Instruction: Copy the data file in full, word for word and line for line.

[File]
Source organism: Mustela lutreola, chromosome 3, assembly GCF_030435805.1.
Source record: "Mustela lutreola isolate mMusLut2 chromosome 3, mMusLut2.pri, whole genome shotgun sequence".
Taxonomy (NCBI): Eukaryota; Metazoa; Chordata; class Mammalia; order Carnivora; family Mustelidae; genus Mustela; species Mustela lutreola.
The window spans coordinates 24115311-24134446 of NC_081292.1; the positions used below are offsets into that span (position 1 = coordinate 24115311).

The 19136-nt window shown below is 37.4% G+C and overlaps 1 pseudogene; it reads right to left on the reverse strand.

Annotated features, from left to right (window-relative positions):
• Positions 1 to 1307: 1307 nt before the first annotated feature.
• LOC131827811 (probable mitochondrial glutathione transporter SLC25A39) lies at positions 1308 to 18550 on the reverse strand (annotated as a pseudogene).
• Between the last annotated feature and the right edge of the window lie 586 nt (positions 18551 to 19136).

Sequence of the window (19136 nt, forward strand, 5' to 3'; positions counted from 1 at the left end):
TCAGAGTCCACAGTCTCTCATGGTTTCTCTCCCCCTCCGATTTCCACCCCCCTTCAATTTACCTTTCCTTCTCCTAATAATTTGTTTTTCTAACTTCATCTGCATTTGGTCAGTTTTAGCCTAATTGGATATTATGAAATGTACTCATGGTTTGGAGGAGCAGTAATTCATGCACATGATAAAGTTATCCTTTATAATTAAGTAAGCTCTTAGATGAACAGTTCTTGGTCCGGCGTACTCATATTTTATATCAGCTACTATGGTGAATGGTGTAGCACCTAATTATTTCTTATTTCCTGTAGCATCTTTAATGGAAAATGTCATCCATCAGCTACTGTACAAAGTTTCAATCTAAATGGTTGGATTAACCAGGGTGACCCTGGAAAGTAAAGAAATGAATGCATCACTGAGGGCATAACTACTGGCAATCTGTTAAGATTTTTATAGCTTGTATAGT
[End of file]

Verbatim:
Source organism: Mustela lutreola, chromosome 3, assembly GCF_030435805.1.
Source record: "Mustela lutreola isolate mMusLut2 chromosome 3, mMusLut2.pri, whole genome shotgun sequence".
Taxonomy (NCBI): Eukaryota; Metazoa; Chordata; class Mammalia; order Carnivora; family Mustelidae; genus Mustela; species Mustela lutreola.
The window spans coordinates 24115311-24134446 of NC_081292.1; the positions used below are offsets into that span (position 1 = coordinate 24115311).

The 19136-nt window shown below is 37.4% G+C and overlaps 1 pseudogene; it reads right to left on the reverse strand.

Annotated features, from left to right (window-relative positions):
• Positions 1 to 1307: 1307 nt before the first annotated feature.
• LOC131827811 (probable mitochondrial glutathione transporter SLC25A39) lies at positions 1308 to 18550 on the reverse strand (annotated as a pseudogene).
• Between the last annotated feature and the right edge of the window lie 586 nt (positions 18551 to 19136).

Sequence of the window (19136 nt, forward strand, 5' to 3'; positions counted from 1 at the left end):
TCAGAGTCCACAGTCTCTCATGGTTTCTCTCCCCCTCCGATTTCCACCCCCCTTCAATTTACCTTTCCTTCTCCTAATAATTTGTTTTTCTAACTTCATCTGCATTTGGTCAGTTTTAGCCTAATTGGATATTATGAAATGTACTCATGGTTTGGAGGAGCAGTAATTCATGCACATGATAAAGTTATCCTTTATAATTAAGTAAGCTCTTAGATGAACAGTTCTTGGTCCGGCGTACTCATATTTTATATCAGCTACTATGGTGAATGGTGTAGCACCTAATTATTTCTTATTTCCTGTAGCATCTTTAATGGAAAATGTCATCCATCAGCTACTGTACAAAGTTTCAATCTAAATGGTTGGATTAACCAGGGTGACCCTGGAAAGTAAAGAAATGAATGCATCACTGAGGGCATAACTACTGGCAATCTGTTAAGATTTTTATAGCTTGTATAGT